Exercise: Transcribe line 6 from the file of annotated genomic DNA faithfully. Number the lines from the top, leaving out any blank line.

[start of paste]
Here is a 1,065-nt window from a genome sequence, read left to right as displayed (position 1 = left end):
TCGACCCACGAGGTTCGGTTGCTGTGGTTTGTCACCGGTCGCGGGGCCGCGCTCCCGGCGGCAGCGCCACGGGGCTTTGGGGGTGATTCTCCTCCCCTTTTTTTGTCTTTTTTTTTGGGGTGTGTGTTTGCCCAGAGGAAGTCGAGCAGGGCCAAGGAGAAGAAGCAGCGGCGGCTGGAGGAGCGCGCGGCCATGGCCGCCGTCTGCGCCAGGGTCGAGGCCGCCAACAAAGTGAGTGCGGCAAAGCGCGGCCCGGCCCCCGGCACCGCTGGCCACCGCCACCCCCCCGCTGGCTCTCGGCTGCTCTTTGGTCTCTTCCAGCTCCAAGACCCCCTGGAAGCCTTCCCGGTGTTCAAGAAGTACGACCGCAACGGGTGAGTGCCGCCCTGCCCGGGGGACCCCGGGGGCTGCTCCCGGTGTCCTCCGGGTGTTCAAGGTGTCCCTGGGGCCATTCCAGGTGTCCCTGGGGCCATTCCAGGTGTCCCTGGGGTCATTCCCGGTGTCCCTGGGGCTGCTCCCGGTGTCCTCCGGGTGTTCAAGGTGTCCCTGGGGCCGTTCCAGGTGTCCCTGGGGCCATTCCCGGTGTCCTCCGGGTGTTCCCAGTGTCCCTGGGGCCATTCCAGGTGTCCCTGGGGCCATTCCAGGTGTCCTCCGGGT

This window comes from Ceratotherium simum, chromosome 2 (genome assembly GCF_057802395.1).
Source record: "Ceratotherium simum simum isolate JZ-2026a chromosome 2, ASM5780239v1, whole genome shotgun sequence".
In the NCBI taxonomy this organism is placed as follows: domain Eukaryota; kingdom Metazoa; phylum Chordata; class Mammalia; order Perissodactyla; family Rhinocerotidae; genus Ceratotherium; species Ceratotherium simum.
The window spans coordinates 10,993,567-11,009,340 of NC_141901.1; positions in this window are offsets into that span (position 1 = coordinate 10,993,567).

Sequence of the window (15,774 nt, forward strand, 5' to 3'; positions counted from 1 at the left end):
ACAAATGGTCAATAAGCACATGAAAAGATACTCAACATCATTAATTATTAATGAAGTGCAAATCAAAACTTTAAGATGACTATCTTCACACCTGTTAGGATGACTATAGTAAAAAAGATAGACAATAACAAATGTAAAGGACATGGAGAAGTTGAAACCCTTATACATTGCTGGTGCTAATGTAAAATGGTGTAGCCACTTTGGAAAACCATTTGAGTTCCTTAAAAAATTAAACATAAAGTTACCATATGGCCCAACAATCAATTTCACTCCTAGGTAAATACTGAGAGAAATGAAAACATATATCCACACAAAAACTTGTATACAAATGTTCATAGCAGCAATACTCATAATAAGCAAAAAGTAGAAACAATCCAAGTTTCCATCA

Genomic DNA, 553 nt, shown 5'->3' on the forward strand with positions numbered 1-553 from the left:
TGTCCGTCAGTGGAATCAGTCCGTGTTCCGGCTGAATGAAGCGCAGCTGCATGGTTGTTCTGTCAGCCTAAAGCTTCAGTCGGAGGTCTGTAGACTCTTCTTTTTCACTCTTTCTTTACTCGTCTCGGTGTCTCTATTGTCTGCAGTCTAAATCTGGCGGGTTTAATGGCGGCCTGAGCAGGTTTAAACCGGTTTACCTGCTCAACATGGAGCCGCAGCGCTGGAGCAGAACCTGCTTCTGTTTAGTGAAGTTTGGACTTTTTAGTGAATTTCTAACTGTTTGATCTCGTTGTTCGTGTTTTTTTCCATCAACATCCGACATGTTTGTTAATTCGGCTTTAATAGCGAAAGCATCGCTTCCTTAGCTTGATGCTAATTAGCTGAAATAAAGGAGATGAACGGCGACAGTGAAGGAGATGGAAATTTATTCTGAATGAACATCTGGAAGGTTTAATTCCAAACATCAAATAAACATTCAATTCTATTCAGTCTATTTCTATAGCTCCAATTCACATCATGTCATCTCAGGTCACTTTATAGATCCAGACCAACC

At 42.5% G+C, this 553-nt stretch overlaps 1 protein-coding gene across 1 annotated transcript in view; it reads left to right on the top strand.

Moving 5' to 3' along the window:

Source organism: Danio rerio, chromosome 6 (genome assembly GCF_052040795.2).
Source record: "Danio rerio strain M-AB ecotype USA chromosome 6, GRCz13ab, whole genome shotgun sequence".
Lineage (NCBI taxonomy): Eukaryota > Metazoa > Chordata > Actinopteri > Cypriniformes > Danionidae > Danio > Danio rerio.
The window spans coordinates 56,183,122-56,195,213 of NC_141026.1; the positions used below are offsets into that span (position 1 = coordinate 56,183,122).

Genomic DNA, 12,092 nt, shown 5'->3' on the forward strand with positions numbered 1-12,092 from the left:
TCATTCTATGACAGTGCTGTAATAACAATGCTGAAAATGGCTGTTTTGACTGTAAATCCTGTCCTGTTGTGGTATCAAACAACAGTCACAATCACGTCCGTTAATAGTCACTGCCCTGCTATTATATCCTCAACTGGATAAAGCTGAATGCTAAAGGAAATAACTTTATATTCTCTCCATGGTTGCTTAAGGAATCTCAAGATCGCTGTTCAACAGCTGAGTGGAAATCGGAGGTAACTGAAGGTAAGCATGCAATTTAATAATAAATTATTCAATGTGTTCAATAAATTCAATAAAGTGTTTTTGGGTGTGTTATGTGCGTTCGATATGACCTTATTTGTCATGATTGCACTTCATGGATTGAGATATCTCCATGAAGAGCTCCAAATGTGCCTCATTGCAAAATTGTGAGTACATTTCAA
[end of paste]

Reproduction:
The window spans coordinates 10,993,567-11,009,340 of NC_141901.1; positions in this window are offsets into that span (position 1 = coordinate 10,993,567).